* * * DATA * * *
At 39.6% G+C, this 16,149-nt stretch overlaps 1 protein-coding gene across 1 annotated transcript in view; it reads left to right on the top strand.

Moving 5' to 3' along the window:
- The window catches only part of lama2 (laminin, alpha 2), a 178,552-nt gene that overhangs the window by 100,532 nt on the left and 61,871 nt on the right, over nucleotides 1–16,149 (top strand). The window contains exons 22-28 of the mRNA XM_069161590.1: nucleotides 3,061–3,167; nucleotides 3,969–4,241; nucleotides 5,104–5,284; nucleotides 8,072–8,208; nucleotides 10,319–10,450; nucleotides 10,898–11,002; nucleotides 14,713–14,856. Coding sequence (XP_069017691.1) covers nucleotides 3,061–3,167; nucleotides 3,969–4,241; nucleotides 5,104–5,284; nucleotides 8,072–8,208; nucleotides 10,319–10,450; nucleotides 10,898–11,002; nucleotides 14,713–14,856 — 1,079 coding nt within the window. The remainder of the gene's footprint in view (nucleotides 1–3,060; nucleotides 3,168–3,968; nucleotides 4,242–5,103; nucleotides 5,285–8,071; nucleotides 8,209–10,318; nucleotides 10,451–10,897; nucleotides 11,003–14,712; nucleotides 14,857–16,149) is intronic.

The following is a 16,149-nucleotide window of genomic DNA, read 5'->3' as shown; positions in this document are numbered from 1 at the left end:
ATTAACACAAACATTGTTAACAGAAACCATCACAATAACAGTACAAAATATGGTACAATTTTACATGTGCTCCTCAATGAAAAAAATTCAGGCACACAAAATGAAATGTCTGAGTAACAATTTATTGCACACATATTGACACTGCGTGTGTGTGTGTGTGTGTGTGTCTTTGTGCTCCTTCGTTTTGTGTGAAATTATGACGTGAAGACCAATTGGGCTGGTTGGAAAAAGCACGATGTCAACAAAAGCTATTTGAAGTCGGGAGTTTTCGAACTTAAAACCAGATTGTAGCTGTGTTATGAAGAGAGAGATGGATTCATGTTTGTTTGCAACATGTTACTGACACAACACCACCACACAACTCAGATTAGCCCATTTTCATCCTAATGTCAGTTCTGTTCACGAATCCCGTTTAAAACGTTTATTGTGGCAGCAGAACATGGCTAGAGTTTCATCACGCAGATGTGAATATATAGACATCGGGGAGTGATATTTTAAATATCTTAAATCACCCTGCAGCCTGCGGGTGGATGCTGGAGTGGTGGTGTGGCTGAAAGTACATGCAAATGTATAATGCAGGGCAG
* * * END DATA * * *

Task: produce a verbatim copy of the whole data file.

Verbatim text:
At 39.6% G+C, this 16,149-nt stretch overlaps 1 protein-coding gene across 1 annotated transcript in view; it reads left to right on the top strand.

Moving 5' to 3' along the window:
- The window catches only part of lama2 (laminin, alpha 2), a 178,552-nt gene that overhangs the window by 100,532 nt on the left and 61,871 nt on the right, over nucleotides 1–16,149 (top strand). The window contains exons 22-28 of the mRNA XM_069161590.1: nucleotides 3,061–3,167; nucleotides 3,969–4,241; nucleotides 5,104–5,284; nucleotides 8,072–8,208; nucleotides 10,319–10,450; nucleotides 10,898–11,002; nucleotides 14,713–14,856. Coding sequence (XP_069017691.1) covers nucleotides 3,061–3,167; nucleotides 3,969–4,241; nucleotides 5,104–5,284; nucleotides 8,072–8,208; nucleotides 10,319–10,450; nucleotides 10,898–11,002; nucleotides 14,713–14,856 — 1,079 coding nt within the window. The remainder of the gene's footprint in view (nucleotides 1–3,060; nucleotides 3,168–3,968; nucleotides 4,242–5,103; nucleotides 5,285–8,071; nucleotides 8,209–10,318; nucleotides 10,451–10,897; nucleotides 11,003–14,712; nucleotides 14,857–16,149) is intronic.

The following is a 16,149-nucleotide window of genomic DNA, read 5'->3' as shown; positions in this document are numbered from 1 at the left end:
ATTAACACAAACATTGTTAACAGAAACCATCACAATAACAGTACAAAATATGGTACAATTTTACATGTGCTCCTCAATGAAAAAAATTCAGGCACACAAAATGAAATGTCTGAGTAACAATTTATTGCACACATATTGACACTGCGTGTGTGTGTGTGTGTGTGTGTCTTTGTGCTCCTTCGTTTTGTGTGAAATTATGACGTGAAGACCAATTGGGCTGGTTGGAAAAAGCACGATGTCAACAAAAGCTATTTGAAGTCGGGAGTTTTCGAACTTAAAACCAGATTGTAGCTGTGTTATGAAGAGAGAGATGGATTCATGTTTGTTTGCAACATGTTACTGACACAACACCACCACACAACTCAGATTAGCCCATTTTCATCCTAATGTCAGTTCTGTTCACGAATCCCGTTTAAAACGTTTATTGTGGCAGCAGAACATGGCTAGAGTTTCATCACGCAGATGTGAATATATAGACATCGGGGAGTGATATTTTAAATATCTTAAATCACCCTGCAGCCTGCGGGTGGATGCTGGAGTGGTGGTGTGGCTGAAAGTACATGCAAATGTATAATGCAGGGCAG